Gympie parents pay less for school
PARENTS in Gympie can expect to pay 22% less than their metropolitan counterparts for all education systems, new research from the Australian Scholarships Group says.
The study revealed metropolitan families across Australia will be the hardest hit financially with the cost of education expected to increase significantly over the next five years.
ASG, a not-for-profit education benefits provider, surveyed more than 12,000 of its members on the total cost of education for children in metropolitan centres and regional areas, which included education-related expenses such as school fees, extra-curricular activities, travel, clothing, school necessities and computers.
ASG's general manager, development Frida Kordovoulos said the research showed parents of children in regional areas benefit significantly compared to parents in metropolitan centres - whether families choose a government, systemic or private education system.
However, Ms Kordovoulos warned that no school would be immune to the increasing education costs anticipated across Australia.
"The rising costs associated with the price of education are expected to affect every child, every parent and every school no matter where you live," said Ms Kordovoulos.
"This could prove increasingly challenging for families already feeling the pinch in today's tough economic environment."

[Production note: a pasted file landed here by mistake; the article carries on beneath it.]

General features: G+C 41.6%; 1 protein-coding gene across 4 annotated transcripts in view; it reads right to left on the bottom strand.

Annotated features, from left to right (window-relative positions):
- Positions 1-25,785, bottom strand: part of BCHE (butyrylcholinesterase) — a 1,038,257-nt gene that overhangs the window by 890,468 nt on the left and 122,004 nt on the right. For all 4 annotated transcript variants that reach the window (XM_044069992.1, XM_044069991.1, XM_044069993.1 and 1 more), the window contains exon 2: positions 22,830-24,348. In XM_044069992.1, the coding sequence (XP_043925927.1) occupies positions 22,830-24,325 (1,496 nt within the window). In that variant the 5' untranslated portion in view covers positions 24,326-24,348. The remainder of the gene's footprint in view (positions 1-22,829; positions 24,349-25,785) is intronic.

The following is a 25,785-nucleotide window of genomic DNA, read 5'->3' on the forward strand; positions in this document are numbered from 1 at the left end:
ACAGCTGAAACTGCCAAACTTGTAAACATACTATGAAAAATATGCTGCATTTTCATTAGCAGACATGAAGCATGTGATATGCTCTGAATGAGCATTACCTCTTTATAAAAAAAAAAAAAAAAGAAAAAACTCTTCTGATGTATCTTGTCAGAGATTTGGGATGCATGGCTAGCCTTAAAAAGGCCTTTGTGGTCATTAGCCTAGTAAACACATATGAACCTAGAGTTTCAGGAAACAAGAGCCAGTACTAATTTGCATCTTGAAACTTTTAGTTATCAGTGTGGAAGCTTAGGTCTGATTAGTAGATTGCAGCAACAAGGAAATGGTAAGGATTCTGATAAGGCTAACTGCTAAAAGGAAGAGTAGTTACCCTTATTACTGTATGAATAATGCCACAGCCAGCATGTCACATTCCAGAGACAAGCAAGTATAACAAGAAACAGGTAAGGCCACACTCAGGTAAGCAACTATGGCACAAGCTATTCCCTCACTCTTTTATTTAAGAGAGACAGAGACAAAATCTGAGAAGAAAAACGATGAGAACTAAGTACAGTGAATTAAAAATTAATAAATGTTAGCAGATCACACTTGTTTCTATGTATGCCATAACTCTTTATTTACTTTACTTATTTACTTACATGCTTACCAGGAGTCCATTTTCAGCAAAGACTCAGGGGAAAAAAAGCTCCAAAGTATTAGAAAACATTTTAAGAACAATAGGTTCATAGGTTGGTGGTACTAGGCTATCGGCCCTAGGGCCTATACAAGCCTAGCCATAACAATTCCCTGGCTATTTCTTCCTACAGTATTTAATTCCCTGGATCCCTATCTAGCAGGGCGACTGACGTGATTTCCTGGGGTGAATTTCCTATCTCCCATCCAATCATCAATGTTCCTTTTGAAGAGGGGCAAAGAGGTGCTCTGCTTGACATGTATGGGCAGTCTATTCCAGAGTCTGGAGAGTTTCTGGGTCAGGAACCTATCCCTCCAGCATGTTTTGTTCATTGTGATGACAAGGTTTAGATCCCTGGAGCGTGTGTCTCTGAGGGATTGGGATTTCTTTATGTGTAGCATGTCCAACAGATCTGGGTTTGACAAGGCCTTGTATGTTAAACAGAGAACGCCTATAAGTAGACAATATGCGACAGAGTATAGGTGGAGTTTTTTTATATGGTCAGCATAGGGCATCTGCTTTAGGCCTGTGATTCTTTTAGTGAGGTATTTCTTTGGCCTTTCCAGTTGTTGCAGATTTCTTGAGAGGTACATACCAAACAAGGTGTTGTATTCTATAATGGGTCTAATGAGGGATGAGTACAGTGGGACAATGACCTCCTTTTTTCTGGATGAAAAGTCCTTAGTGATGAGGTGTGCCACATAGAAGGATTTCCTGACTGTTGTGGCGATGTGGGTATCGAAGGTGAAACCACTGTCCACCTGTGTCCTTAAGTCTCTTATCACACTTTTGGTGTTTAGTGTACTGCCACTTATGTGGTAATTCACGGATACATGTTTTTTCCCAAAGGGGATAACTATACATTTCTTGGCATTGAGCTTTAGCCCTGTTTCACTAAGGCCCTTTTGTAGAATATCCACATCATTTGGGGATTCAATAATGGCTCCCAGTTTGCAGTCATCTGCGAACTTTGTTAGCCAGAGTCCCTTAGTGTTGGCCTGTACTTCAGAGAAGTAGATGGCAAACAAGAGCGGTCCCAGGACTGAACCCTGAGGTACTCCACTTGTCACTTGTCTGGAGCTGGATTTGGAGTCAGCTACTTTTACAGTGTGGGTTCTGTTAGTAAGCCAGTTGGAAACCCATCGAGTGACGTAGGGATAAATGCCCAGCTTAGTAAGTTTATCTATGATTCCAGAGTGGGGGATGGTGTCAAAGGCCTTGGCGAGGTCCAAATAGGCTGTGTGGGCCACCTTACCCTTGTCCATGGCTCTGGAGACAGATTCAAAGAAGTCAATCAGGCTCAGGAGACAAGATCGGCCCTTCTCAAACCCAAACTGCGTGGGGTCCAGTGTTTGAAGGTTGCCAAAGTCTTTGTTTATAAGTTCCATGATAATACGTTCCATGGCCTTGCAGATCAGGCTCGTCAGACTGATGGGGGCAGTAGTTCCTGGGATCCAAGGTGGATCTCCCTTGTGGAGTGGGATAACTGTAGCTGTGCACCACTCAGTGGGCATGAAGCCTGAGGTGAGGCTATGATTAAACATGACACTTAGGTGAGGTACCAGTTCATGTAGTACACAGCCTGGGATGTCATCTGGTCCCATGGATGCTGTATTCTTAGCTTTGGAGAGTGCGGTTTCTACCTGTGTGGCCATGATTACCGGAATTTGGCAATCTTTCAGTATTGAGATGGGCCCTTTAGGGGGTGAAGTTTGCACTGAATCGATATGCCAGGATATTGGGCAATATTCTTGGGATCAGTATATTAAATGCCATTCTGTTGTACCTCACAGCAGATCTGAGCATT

"Parents often overlook the total cost of education when budgeting as they tend to focus mainly on the annual school fees. However, it's the many hidden costs such as clothing, travel, books, sporting and musical equipment, computer and internet access, and the various extracurricular costs related to camps, outings, private tuition and classes that are often not accounted for."
The survey revealed that regional parents who choose government schooling for a child born in 2012 can expect to pay up to $51,644 - 22% less than their metropolitan counterparts, depending on the state in which families reside.
The gap between regional and metropolitan areas widens when parents opt for systemic and private education systems.
For a child born in 2012 (including pre-school and Prep):
Regional Australia government - up to $51,644, systemic (Catholic) - up to $158,170, private - up to $284,099
Metropolitan Australia government - up to $65,829, systemic (Catholic) - up to $212,920, private - up to $428,723
Ms Kordovolous said families not prepared for the future could find the costs of education are a shock to the family budget.
"We encourage parents to start saving for education, and it doesn't need to be arduous. The Australian Scholarships Group recommend that for as little as $11 a week - the cost of three coffees - that parents can benefit from a savings program."
The gap between regional and metropolitan areas widens when parents opt for systemic and private education systems:
Schooling costs for child born in 2012:
Regional Australia (14 year education: includes pre-school and prep)
- Government - up to $51,644
- Systemic (Catholic) - up to $158,170
- Private - up to $284,099
- Schooling costs for child born in 2012: Metropolitan Australia (14 year education: includes pre-school and prep)
- Government - up to $65,829
- Systemic (Catholic) - up to $212,920
- Private - up to $428,723